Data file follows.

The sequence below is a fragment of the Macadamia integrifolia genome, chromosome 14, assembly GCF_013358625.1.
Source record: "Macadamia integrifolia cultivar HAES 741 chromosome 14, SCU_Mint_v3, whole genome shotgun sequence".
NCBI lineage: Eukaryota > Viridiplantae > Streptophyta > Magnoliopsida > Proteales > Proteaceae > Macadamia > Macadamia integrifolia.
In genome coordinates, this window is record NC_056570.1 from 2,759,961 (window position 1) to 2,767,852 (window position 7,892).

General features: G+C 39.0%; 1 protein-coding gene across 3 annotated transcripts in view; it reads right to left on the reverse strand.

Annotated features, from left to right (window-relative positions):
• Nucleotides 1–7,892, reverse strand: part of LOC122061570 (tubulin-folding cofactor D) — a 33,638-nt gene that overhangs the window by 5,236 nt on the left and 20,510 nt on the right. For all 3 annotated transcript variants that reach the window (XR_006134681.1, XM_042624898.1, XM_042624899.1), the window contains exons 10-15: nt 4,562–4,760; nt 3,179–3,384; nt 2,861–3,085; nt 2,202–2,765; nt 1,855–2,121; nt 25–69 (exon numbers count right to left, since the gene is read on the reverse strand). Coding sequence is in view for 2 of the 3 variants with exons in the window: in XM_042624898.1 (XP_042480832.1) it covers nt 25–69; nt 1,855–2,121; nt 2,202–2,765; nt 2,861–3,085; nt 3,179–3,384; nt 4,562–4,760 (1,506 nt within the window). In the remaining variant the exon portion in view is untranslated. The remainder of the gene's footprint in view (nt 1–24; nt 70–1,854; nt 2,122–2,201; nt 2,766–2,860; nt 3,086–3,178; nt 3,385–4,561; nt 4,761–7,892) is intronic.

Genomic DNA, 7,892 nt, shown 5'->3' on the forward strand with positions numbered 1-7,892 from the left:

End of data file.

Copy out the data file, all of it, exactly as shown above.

The sequence below is a fragment of the Macadamia integrifolia genome, chromosome 14, assembly GCF_013358625.1.
Source record: "Macadamia integrifolia cultivar HAES 741 chromosome 14, SCU_Mint_v3, whole genome shotgun sequence".
NCBI lineage: Eukaryota > Viridiplantae > Streptophyta > Magnoliopsida > Proteales > Proteaceae > Macadamia > Macadamia integrifolia.
In genome coordinates, this window is record NC_056570.1 from 2,759,961 (window position 1) to 2,767,852 (window position 7,892).

General features: G+C 39.0%; 1 protein-coding gene across 3 annotated transcripts in view; it reads right to left on the reverse strand.

Annotated features, from left to right (window-relative positions):
• Nucleotides 1–7,892, reverse strand: part of LOC122061570 (tubulin-folding cofactor D) — a 33,638-nt gene that overhangs the window by 5,236 nt on the left and 20,510 nt on the right. For all 3 annotated transcript variants that reach the window (XR_006134681.1, XM_042624898.1, XM_042624899.1), the window contains exons 10-15: nt 4,562–4,760; nt 3,179–3,384; nt 2,861–3,085; nt 2,202–2,765; nt 1,855–2,121; nt 25–69 (exon numbers count right to left, since the gene is read on the reverse strand). Coding sequence is in view for 2 of the 3 variants with exons in the window: in XM_042624898.1 (XP_042480832.1) it covers nt 25–69; nt 1,855–2,121; nt 2,202–2,765; nt 2,861–3,085; nt 3,179–3,384; nt 4,562–4,760 (1,506 nt within the window). In the remaining variant the exon portion in view is untranslated. The remainder of the gene's footprint in view (nt 1–24; nt 70–1,854; nt 2,122–2,201; nt 2,766–2,860; nt 3,086–3,178; nt 3,385–4,561; nt 4,761–7,892) is intronic.

Genomic DNA, 7,892 nt, shown 5'->3' on the forward strand with positions numbered 1-7,892 from the left: